Availability

    Available in OS X v10.4 and later.

  • The string used by the receiver for the minus sign.

    Declaration

    Swift

    var minusSign: String!

    Objective-C

    @property(copy) NSString *minusSign

    Availability

    Available in OS X v10.4 and later.

  • The string used by the receiver to represent the plus sign.

    Declaration

    Swift

    var plusSign: String!

    Objective-C

    @property(copy) NSString *plusSign

    Availability

    Available in OS X v10.4 and later.

  • The string used by the receiver to represent the exponent symbol.

    Declaration

    Swift

    var exponentSymbol: String!

    Objective-C

    @property(copy) NSString *exponentSymbol

    Discussion

    The exponent symbol is the “E” or “e” in the scientific notation of numbers, as in 1.0e+56.

    Availability

    Available in OS X v10.4 and later.

  • The string the receiver uses as the symbol to show the value zero.

    Declaration

    Swift

    var zeroSymbol: String?

    Objective-C

    @property(copy) NSString *zeroSymbol

    Discussion

    By default this is 0; you might want to set it to, for example, “ - ”, similar to the way that a spreadsheet might when a column is defined as accounting.

    Availability

    Available in OS X v10.4 and later.

  • The string the receiver uses to represent nil values.

    Declaration

    Swift

    var nilSymbol: String

    Objective-C

    @property(copy) NSString *nilSymbol

    Availability

    Available in OS X v10.4 and later.

  • The string the receiver uses to represent NaN (“not a number”).

    Declaration

    Swift

    var notANumberSymbol: String!

    Objective-C

    @property(copy) NSString *notANumberSymbol

    Availability

    Available in OS X v10.4 and later.

  • The string used by the receiver for the negative infinity symbol.

    Declaration

    Swift

    var negativeInfinitySymbol: String

    Objective-C

    @property(copy) NSString *negativeInfinitySymbol

    Availability

    Available in OS X v10.4 and later.

  • The string used by the receiver for the positive infinity symbol.

    Declaration

    Swift

    var positiveInfinitySymbol: String

    Objective-C

    @property(copy) NSString *positiveInfinitySymbol

    Availability

    Available in OS X v10.4 and later.

  • The string used by the receiver as a local currency symbol.

    Declaration

    Swift

    var currencySymbol: String!

    Objective-C

    @property(copy) NSString *currencySymbol

    Discussion

    A country typically has a local currency symbol and an international currency symbol. The local symbol is used within the country, while the international currency symbol is used in international contexts to specify that country’s currency unambiguously. The local currency symbol is often represented by a Unicode code point.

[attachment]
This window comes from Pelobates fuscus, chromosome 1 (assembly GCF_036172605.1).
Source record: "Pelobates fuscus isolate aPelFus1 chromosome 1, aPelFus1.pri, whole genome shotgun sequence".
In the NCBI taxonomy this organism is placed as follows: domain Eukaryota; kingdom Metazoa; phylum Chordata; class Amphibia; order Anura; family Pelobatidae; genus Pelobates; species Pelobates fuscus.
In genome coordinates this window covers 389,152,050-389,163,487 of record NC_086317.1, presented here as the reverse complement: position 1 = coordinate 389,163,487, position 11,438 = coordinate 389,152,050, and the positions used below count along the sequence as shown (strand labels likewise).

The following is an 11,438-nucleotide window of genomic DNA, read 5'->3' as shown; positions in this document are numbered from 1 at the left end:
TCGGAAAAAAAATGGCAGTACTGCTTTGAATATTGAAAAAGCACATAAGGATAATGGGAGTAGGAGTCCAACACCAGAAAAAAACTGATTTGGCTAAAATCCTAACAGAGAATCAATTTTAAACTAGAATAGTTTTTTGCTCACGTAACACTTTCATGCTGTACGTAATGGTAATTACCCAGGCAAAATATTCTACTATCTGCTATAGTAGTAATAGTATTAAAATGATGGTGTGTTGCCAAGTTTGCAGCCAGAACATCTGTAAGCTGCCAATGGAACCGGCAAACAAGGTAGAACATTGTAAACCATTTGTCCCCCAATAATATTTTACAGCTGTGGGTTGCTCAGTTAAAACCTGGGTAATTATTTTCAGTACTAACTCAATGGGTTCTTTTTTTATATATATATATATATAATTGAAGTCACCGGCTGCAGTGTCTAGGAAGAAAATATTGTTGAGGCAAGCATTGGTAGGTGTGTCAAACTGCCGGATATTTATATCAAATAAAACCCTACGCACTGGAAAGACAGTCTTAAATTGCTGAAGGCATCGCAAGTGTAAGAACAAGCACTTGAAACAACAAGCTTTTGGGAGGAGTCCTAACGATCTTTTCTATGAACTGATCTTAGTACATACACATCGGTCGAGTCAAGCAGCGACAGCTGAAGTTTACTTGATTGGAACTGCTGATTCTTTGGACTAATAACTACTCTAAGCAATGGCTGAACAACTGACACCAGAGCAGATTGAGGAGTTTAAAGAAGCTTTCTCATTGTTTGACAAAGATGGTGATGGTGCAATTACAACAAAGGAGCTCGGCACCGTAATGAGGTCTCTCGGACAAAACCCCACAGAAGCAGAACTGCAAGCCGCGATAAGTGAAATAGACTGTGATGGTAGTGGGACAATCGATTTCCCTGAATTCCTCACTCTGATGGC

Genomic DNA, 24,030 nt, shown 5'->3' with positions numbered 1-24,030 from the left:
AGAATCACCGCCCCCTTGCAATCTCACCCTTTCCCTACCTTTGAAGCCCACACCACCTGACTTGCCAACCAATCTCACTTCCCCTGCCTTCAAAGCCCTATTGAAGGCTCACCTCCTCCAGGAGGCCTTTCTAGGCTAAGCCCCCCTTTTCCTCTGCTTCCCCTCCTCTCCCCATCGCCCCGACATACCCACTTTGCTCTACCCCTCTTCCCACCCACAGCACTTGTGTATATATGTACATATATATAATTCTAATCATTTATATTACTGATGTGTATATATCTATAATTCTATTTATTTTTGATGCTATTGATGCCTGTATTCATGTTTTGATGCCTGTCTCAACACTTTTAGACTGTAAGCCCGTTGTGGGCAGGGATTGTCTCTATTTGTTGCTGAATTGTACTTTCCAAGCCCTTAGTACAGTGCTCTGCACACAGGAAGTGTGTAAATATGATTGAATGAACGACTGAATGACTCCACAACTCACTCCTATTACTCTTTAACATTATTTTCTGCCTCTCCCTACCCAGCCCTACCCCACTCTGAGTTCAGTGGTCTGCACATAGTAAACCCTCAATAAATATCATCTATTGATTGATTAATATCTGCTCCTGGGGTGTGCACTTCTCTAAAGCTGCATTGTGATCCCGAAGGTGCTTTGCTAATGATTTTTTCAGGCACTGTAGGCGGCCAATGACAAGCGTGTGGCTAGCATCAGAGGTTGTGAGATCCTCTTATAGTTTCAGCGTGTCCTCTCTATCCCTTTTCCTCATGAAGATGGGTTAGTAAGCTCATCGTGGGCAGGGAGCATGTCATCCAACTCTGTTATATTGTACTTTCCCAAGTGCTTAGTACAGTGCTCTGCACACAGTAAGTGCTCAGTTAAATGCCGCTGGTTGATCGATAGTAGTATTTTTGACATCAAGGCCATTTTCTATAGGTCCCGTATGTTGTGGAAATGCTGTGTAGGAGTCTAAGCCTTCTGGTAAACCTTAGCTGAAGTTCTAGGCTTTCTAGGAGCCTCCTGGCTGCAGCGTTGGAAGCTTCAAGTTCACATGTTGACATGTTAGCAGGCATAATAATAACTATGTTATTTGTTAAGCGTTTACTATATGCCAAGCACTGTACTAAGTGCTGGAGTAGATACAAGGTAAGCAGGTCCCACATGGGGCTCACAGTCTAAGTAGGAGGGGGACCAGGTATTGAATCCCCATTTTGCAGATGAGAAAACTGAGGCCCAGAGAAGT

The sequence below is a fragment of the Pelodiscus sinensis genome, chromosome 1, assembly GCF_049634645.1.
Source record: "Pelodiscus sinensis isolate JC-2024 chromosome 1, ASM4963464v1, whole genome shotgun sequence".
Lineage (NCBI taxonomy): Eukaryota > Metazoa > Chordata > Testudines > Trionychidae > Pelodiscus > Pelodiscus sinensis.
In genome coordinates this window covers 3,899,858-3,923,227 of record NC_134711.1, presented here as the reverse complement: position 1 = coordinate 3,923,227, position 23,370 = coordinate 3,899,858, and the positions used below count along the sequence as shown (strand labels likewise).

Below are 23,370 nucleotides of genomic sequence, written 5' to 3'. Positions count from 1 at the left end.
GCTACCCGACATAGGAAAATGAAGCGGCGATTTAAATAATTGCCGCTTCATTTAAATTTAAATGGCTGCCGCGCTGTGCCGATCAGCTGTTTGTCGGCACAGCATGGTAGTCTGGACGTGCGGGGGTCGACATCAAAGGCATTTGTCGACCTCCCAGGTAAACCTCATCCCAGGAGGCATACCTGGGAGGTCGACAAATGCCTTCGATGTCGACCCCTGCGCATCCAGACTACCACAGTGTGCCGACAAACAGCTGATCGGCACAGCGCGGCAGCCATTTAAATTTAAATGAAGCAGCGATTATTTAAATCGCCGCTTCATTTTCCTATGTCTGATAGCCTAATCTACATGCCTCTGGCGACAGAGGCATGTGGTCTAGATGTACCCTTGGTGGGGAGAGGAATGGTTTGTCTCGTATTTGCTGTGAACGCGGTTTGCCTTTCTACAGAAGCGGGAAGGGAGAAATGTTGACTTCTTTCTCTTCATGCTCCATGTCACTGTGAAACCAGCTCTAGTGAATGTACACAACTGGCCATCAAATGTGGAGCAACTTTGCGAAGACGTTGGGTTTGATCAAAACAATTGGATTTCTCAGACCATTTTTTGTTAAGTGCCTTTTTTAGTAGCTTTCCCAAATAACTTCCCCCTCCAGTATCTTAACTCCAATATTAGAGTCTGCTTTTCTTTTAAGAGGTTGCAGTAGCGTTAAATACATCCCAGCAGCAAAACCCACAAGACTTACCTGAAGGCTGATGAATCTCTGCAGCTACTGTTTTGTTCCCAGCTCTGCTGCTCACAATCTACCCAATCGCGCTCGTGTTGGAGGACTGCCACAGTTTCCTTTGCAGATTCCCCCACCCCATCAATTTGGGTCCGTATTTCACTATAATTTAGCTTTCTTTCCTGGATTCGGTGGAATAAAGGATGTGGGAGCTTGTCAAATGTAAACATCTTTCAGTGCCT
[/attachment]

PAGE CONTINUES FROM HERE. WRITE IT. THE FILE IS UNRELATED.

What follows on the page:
Availability

    Available in OS X v10.4 and later.

  • The receiver’s currency code.

    Declaration

    Swift

    var currencyCode: String!

    Objective-C

    @property(copy) NSString *currencyCode

    Discussion

    A currency code is a three-letter code that is, in most cases, composed of a country’s two-character Internet country code plus an extra character to denote the currency unit. For example, the currency code for the Australian dollar is “AUD”. Currency codes are based on the ISO 4217 standard.

    Availability

    Available in OS X v10.4 and later.

  • The international currency symbol used by the receiver.

    Declaration

    Swift

    var internationalCurrencySymbol: String!

    Objective-C

    @property(copy) NSString *internationalCurrencySymbol

    Discussion

    A country typically has a local currency symbol and an international currency symbol. The local symbol is used within the country, while the international currency symbol is used in international contexts to specify that country’s currency unambiguously. The international currency symbol is often represented by a Unicode code point.

    Availability

    Available in OS X v10.4 and later.

  • The currency grouping separator for the receiver.

    Declaration

    Swift

    var currencyGroupingSeparator: String!

    Objective-C

    @property(copy) NSString *currencyGroupingSeparator

    Availability

    Available in OS X v10.5 and later.

  • The string the receiver uses as the prefix for positive values.

    Declaration

    Swift

    var positivePrefix: String!

    Objective-C

    @property(copy) NSString *positivePrefix

    Availability

    Available in OS X v10.4 and later.

  • The string the receiver uses as the suffix for positive values.

    Declaration

    Swift

    var positiveSuffix: String!

    Objective-C

    @property(copy) NSString *positiveSuffix

    Availability

    Available in OS X v10.4 and later.

  • The string the receiver uses as a prefix for negative values.

    Declaration

    Swift

    var negativePrefix: String!

    Objective-C

    @property(copy) NSString *negativePrefix

    Availability

    Available in OS X v10.4 and later.

  • The string the receiver uses as a suffix for negative values.

    Declaration

    Swift

    var negativeSuffix: String!

    Objective-C

    @property(copy) NSString *negativeSuffix

    Availability

    Available in OS X v10.4 and later.

  • The text attributes to be used in displaying negative values.

    Declaration

    Swift

    var textAttributesForNegativeValues: [String : AnyObject]?

    Objective-C

    @property(copy) NSDictionary <NSString *,id> *textAttributesForNegativeValues